Monday, November 23, 2015

New Research into the Fungi in Our Body

Researchers at the University of Toronto began looking into a very common fungus in our bodies called, Candida albicans. This fungus is even more prevalent in mucus in the lungs of cystic fibrosis patients. (Cystic fibrosis is a genetic disease that causes infections in the lung due to mucus and can cause difficulty breathing for patients with it.)More often than not, this fungus does no harm, but it will attack those with weakened immune systems such as people with HIV, cancer, etc. It is particularly dangerous due to its ability to change shape from round, single-celled to long and stringy. Its ability to change shapes allows for survival in many different environments in the body. This process of transforming is called filamentation.

In this study, the researchers took samples from 28 cystic fibrosis patients for genetic sequencing. Because this fungus usually needs a trigger to change shape, the researchers looked into the genes of this fungus. All but one of the samples had a mutation in the NR1 gene which is supposed to stop the occurrence of filamentation. The fungi was exposed to the bacteria that is usually prevalent in the mucus as well. This bacteria usually secretes a molecule that stops the fungi from transforming, but the fungi seemed to have developed defenses to these bacteria.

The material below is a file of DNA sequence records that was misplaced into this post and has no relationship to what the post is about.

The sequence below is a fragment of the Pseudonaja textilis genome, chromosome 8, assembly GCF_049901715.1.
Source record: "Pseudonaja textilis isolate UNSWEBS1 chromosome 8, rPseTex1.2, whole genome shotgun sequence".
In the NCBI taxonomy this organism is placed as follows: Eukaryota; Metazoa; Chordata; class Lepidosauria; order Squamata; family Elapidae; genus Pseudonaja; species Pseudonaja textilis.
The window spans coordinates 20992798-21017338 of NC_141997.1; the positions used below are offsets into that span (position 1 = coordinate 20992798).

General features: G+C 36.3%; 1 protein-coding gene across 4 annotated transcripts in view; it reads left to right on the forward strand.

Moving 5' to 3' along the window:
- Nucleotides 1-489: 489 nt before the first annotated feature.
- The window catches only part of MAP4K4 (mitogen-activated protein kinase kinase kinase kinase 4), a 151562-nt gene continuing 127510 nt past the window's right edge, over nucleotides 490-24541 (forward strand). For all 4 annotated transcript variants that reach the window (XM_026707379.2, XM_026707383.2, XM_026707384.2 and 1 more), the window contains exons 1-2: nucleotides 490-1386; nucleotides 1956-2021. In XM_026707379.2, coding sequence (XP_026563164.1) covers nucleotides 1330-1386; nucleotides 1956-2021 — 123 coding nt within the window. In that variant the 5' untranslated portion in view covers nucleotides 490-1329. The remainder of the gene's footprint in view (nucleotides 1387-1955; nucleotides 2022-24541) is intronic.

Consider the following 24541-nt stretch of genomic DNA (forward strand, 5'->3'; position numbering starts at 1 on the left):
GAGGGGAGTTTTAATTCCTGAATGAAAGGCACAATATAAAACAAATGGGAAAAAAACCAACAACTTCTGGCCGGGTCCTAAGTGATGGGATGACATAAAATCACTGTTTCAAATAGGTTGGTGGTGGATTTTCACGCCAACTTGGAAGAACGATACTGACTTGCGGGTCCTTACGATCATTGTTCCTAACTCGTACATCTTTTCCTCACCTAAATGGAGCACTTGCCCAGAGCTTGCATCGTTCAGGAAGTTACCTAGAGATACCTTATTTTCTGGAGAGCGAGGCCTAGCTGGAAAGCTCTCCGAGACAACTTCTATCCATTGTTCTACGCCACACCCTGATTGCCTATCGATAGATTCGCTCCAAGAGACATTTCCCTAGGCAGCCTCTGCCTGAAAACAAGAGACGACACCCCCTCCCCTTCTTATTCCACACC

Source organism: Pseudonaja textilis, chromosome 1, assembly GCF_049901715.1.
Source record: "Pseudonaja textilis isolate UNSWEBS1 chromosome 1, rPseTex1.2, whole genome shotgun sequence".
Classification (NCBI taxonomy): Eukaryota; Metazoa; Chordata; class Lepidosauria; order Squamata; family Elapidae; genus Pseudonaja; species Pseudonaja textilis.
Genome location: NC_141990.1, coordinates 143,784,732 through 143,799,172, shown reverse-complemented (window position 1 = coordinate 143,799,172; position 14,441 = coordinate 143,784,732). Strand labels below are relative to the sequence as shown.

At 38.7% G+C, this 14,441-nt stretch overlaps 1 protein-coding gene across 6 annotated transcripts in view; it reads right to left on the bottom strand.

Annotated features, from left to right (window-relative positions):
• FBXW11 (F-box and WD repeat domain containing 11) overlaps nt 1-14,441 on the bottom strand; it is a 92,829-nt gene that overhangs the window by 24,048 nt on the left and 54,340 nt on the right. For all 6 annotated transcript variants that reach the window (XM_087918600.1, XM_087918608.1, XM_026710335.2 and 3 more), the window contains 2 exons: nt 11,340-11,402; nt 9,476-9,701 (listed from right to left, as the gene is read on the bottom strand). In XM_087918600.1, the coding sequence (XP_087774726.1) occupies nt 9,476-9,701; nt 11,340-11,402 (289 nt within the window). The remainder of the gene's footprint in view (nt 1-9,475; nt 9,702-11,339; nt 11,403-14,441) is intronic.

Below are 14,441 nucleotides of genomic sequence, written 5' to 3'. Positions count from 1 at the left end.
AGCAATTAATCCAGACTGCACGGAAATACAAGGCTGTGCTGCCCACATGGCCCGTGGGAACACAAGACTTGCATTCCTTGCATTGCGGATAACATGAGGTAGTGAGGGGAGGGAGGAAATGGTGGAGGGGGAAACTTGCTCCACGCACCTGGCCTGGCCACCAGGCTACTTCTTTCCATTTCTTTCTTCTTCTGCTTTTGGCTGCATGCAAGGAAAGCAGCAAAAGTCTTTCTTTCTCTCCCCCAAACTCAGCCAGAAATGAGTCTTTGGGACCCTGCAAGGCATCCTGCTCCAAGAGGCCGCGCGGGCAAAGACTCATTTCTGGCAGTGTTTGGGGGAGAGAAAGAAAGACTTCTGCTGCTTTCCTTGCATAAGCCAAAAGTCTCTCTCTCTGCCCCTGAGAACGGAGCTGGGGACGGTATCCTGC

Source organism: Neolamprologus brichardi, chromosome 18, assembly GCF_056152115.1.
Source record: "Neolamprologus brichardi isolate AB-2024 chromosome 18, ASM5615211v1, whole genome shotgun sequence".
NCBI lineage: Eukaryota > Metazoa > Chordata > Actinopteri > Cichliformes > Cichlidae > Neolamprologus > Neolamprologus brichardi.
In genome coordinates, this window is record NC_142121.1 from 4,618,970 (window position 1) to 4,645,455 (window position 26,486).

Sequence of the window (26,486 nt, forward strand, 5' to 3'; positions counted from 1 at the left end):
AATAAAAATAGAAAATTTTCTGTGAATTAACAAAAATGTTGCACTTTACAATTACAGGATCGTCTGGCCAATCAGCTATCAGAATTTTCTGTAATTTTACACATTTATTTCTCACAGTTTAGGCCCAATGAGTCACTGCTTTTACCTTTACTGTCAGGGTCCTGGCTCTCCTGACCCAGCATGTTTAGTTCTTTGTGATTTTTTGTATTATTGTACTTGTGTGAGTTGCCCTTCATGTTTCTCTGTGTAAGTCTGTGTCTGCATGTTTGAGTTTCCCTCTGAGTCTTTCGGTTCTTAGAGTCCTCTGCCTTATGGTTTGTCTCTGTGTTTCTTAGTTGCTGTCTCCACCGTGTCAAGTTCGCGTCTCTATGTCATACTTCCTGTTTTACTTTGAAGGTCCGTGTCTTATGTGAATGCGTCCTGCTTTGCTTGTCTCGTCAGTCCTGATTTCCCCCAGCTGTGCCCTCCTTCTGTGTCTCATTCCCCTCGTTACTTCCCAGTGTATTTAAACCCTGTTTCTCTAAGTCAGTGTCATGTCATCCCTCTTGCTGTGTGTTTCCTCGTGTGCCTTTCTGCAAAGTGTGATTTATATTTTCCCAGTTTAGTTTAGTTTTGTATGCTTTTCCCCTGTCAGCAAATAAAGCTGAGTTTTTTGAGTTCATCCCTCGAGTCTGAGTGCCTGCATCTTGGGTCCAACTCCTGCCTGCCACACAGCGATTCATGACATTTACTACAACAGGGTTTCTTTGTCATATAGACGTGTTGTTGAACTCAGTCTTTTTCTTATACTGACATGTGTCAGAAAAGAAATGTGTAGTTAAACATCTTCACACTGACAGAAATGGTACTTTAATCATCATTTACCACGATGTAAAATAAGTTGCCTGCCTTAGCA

Although there is still no cure for this awful disease, this is one step in the right direction. Most people underestimate the impact that fungi have on health in the world. As of now there is not enough research being done on them to really understand how they impact us. Leah Cowen, head researcher, stated that fungi kill 1.5 million people every year. Why are they not getting more attention? Candida albicans is present in all of us and has a possibility of harm if in the right conditions. I definitely think more has to be done in researching this, especially if knowing more could help to cure this disease.

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